Now an independent security researcher who goes by the name Moxie Marlinspike is making Web users a counter-offer: Take Google's ( GOOG - news - people ) giveaways and keep your privacy too.
You can get the Firefox addition here. Marlinspike is offering up his code so you can build your own, so well worth a look methinks. I predict a large increase in Google services that have to be signed in for. I wonder if the Open ID people may have looked at this, but they have a different gig right now - but maybe we have a bigger need for Private rather than Open ID.
Wednesday, January 13. 2010
You all know by now that Google is pulling out of China (actually, its "May pull out if non censorship request is not met", but that is very unlikely). The reason given is a massive attack on the accounts of Chinese dissidents in Google (and other) companies' servers. But, as was pointed out on the BBC Today program this morning, everyone told Google that would happen when they went in 4 years ago. The Google response this morning was that they hoped that by engaging, Chinese behaviour would change
Another reading - the RealEkonomik reading - is that Google knew this would happen, but that it could not afford to ignore such a huge emerging market so went in with eyes wide open, albeit possibly with rose tinted glasses. As Shefaly Yogendra points out, strategy in China is a new Great Game.
So what's changed? We suspect that as well as an increase in attacks on the servers (Why is China doing it only a problem now, though?*), three other factors have driven them:
- Their reputation in the far more valuable US and European Union market is diving, and both areas are looking at regulation to curb their activity.
Let's be clear - a publicly owned corporation does not do things on points of ideological principal, Google is doing this as it believes it serves its own best economic interests here and now. In other words, in the short term it would hopefully do Google a lot of PR good (and allay some legal activity) to give China short shrift. In the long term this may prove to be short sighted, but its a reversible decision and in the long term we are all dead - and the current management will long since have taken their pension pots into retirement. Besides, doors are still open....
All that said, it is still thrilling - regardless of the reasons why, they are doing the ethical thing.... Interesting Times are surely ahead.
* It will be interesting to see if other companies like Microsoft and Yahoo report increasing attacks. Also, surely this is a government to government issue if as widespread as claimed? (Update to this - a statement from Hilary Clinton)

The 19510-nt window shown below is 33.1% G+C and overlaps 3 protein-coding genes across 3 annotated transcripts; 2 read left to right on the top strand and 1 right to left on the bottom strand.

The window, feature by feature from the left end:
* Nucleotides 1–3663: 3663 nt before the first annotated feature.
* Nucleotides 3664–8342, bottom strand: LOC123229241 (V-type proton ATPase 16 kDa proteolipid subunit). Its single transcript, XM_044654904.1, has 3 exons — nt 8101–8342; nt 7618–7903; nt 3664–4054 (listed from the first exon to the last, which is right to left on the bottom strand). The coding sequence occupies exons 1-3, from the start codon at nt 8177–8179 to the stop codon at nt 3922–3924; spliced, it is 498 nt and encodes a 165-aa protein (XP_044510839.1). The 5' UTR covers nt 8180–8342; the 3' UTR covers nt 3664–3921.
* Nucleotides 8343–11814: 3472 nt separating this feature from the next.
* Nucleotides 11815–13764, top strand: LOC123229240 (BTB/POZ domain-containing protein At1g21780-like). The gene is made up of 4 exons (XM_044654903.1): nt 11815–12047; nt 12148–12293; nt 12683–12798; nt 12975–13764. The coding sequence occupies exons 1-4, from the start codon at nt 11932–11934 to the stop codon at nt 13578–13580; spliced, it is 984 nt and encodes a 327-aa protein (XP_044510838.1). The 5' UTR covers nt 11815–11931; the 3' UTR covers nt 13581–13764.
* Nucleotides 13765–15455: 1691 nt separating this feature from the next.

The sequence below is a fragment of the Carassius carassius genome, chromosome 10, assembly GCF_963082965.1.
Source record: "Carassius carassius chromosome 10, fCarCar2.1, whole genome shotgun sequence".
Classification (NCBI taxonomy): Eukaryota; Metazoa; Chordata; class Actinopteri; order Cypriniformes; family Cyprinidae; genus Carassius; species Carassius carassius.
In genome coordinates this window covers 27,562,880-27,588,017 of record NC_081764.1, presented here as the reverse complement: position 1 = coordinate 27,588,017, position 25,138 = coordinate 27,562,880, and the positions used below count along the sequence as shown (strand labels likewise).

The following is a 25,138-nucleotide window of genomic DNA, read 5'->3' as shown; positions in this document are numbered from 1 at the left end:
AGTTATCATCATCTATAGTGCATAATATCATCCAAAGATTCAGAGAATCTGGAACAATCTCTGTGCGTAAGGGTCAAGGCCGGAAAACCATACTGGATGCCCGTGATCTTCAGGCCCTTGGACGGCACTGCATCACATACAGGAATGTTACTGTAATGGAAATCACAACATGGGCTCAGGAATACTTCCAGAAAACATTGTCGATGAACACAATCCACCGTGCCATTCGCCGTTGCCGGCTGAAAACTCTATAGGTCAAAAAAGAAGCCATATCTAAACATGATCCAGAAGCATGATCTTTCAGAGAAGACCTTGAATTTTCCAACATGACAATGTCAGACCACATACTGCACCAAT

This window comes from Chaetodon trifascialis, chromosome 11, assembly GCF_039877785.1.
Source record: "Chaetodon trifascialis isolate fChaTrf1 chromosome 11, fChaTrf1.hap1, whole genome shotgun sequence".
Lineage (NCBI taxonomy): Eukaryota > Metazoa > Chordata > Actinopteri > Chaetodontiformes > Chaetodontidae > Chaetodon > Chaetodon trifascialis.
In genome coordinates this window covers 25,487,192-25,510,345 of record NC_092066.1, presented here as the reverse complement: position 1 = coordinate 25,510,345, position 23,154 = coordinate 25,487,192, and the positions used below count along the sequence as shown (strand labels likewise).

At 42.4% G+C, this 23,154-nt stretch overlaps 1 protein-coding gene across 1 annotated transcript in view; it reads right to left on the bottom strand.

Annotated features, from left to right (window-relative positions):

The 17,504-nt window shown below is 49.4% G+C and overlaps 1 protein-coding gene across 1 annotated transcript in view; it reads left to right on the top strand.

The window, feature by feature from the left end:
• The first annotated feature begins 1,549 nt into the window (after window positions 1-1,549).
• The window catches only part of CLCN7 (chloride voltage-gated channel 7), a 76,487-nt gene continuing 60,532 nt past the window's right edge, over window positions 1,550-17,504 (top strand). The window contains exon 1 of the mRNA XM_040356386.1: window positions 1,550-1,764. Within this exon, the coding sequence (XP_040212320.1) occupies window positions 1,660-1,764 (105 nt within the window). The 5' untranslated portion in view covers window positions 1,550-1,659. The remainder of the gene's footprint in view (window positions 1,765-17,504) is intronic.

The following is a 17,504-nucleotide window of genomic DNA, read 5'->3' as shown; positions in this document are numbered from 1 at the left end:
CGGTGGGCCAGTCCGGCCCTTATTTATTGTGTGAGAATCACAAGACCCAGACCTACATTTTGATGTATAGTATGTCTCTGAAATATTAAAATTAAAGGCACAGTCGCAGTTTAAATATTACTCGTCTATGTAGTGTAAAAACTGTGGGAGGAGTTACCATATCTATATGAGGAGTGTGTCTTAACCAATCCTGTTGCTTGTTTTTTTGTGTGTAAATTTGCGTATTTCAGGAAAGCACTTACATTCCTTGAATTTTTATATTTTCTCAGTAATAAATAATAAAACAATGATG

Friday, January 1. 2010
Techmeme comes up with their top 10 stories of the year - and 7 out of 10 are Apple or Google stories. The other 3 are TechCrunch (with an Apple substory), Friendfeed (ex Googlers) and eBay/Skype. How was such a monochrome palette selected - sez TM:
Hmmm... to an extent what you get out of it depends on what you put into it. I've noticed that TM is biassing more and more towards mainstream sources, so maybe that is an explanation.
But even so - seriously - no Twitter, Hulu etc? Or the AT&T/4Chan and PirateBay stories that hit top spots on Digg? If I look at the traffic on our blog, we covered all the above stories and they were not the biggest runners (see here). Be interesting to see what the top runners on TechCrunch, Mashable etc. were.
One wonders about the exact selection criteria! (Update - Techmeme's Gabe Rivera has commented below, explaining its based on link count. That makes more sense as I suspect Google and Apple have more fanboi 2.0's than say Microsoft, but also - in my humble opinion - shows the risks of pure link based ratings)
Now I really like TechMeme, and am a great fan of its model, I've always seen them as a leading example of how media may work in the future - but the risk they run here is becoming Yet Another Mainstream Tech News Organ..... so why?
Does becoming a me-too storyboard system create sufficient value from the (hypothesized) increased volumes? One also therefore starts to wonder more deeply about how they are funded, and the implications thereof!